Each Monday morning for the entire four years of our apprenticeship we had a spelling test. Mr. Watts would choose a column of words from the official GPO dictionary — Webster’s Unabridged — and assign it to us by distributing sheets containing the fifty or so words in that column. We would receive 25 of these on a paper, usually misspelled, and we would have to write the correct spelling, syllabication, and special marks and capitalization, but NOT meaning! About half the class would get them all correct some of the time, and a few did so for every week of the 208! My score was much less than perfect, but I did make some runs of months before stumbling.
Discipline was extreme in the Apprentice Department. Being late to work by only a few seconds (this actually happened to me) cost one 15 minutes pay if not excused. An excused lateness cost multiples of half hours of annual leave. When we were being processed for placement, we were asked to give in detail whatever training we had had in printing, so I dutifully entered my 3-1/2 years of printing class at Tech and my 3 years with George Myers running our little print shop. The instructor who reviewed these held me up for ridicule, saying I claimed I was already qualified. I made no such claim. It merely emphasized the hostile attitude almost everyone had to the job, the "bosses", and the system. In all my working years, I have never encountered a situation as close to a "sweatshop" as the GPO in the 1930’s.
Having a secure income, even a small one, was a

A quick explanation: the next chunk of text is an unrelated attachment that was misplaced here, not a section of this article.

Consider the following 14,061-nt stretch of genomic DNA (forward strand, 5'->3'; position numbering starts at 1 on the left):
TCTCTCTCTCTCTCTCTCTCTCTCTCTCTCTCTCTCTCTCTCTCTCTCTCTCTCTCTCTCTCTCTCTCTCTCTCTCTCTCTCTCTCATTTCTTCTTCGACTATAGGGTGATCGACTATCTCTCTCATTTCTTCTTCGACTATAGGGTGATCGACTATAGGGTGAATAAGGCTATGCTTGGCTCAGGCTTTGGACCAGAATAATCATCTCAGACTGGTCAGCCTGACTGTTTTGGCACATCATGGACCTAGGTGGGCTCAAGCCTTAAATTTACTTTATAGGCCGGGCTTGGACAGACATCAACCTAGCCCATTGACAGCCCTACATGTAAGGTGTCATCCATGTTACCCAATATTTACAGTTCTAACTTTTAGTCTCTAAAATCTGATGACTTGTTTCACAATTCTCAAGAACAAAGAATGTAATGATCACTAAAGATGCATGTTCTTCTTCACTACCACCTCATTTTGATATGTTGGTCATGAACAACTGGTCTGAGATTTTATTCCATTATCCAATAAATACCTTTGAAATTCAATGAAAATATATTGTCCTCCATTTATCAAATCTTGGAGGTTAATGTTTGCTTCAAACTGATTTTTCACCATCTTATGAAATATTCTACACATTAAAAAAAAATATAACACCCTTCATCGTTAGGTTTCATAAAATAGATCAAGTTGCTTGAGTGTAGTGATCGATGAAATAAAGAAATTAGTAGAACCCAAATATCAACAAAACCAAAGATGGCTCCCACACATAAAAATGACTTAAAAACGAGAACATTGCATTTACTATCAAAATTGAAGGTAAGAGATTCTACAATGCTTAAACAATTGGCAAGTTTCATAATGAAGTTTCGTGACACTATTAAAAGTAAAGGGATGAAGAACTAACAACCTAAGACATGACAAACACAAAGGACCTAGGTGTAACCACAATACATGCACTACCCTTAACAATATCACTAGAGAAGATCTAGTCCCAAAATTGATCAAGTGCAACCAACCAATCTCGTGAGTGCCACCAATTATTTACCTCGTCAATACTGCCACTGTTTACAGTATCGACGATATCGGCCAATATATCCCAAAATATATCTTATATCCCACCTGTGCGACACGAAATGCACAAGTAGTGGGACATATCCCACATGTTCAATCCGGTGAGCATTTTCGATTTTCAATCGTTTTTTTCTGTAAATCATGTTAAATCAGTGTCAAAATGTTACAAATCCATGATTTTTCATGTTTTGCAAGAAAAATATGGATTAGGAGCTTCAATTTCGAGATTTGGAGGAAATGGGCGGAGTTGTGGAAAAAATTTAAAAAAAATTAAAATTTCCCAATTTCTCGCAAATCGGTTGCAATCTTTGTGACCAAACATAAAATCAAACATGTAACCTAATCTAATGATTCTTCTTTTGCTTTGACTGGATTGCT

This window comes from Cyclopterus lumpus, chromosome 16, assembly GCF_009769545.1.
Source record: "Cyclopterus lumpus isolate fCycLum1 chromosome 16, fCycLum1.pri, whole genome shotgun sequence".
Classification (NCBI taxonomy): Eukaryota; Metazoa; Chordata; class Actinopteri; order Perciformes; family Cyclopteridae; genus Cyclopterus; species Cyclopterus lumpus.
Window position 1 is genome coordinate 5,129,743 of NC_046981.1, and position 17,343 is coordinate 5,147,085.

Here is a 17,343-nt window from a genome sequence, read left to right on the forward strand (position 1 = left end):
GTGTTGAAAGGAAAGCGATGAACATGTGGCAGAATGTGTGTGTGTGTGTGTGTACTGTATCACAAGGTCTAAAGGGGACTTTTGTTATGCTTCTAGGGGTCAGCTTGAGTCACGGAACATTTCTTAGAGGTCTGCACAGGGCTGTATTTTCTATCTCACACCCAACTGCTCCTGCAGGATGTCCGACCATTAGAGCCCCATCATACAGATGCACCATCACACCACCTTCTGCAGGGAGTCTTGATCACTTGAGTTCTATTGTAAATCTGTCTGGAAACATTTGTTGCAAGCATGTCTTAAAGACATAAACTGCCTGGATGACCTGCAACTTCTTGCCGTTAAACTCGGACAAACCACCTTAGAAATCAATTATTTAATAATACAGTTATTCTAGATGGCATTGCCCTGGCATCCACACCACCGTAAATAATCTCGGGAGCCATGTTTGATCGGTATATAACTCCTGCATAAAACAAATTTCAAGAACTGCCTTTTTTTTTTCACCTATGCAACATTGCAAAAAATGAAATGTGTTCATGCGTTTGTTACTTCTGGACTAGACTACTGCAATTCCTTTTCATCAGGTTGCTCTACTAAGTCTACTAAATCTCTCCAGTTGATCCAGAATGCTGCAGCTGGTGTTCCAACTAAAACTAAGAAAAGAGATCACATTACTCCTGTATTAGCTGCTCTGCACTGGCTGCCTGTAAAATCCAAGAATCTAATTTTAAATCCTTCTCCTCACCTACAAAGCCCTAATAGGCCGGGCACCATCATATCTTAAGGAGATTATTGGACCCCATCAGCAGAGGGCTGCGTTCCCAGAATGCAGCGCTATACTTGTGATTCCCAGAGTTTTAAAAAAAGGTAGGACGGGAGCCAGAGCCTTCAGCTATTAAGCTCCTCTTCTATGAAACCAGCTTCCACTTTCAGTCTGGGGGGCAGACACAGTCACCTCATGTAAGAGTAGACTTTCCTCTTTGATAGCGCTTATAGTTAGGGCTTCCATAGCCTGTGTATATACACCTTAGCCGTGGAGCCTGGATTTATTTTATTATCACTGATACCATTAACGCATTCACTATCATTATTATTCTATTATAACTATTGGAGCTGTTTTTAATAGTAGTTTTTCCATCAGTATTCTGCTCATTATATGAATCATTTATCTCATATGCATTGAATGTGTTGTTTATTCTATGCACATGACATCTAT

great comfort in the face of high unemployment. Among other things, I
could now afford to go to George Washington University, which had
long catered to Government workers by scheduling classes at night as
well as during daytime. So in February 1931 I registered as a
freshman at GW, opting for electrical engineering as my major.
Classes were at 5pm or 6pm, Monday-Wednesday-Friday or
Tuesday-Thursday-Saturday, with labs at 7:30pm Tuesdays and
Thursdays. Because of scheduling limitations, students were permitted
great latitude in setting up their curricula, and I took quite a few
classes that were not needed for my major. By the time I had reached
senior class status, I could have qualified for a major in math,
physics, chemistry, electrical or mechanical engineering, with just
one year more work in each field. In all I had enough credits for
nearly six academic years before I got my bachelor’s degree in
EE in 1938.
If my evenings had been dull in the autumn of 1930, they certainly weren’t the next year! The GPO still worked a half-day Saturday, so with classes every week-night until seven and National Guard drill every Thursday night until 10:30, I had to use most of my week-ends to catch up on home-work. Most years I also had engineering lab on Tuesday nights until 10:30. I greatly enjoyed both the school work and the National Guard, making up somewhat for the unpleasant days at the GPO. My cadet experience helped me greatly in the National Guard, and I was promoted to corporal before our first two-week training period that summer. I just happened to be solicited by a fellow in the searchlight battery of the 260th Coast Artillery (Antiaircraft), and thus was part of the most rapidly expanding arm of the war-time Army in the years ahead.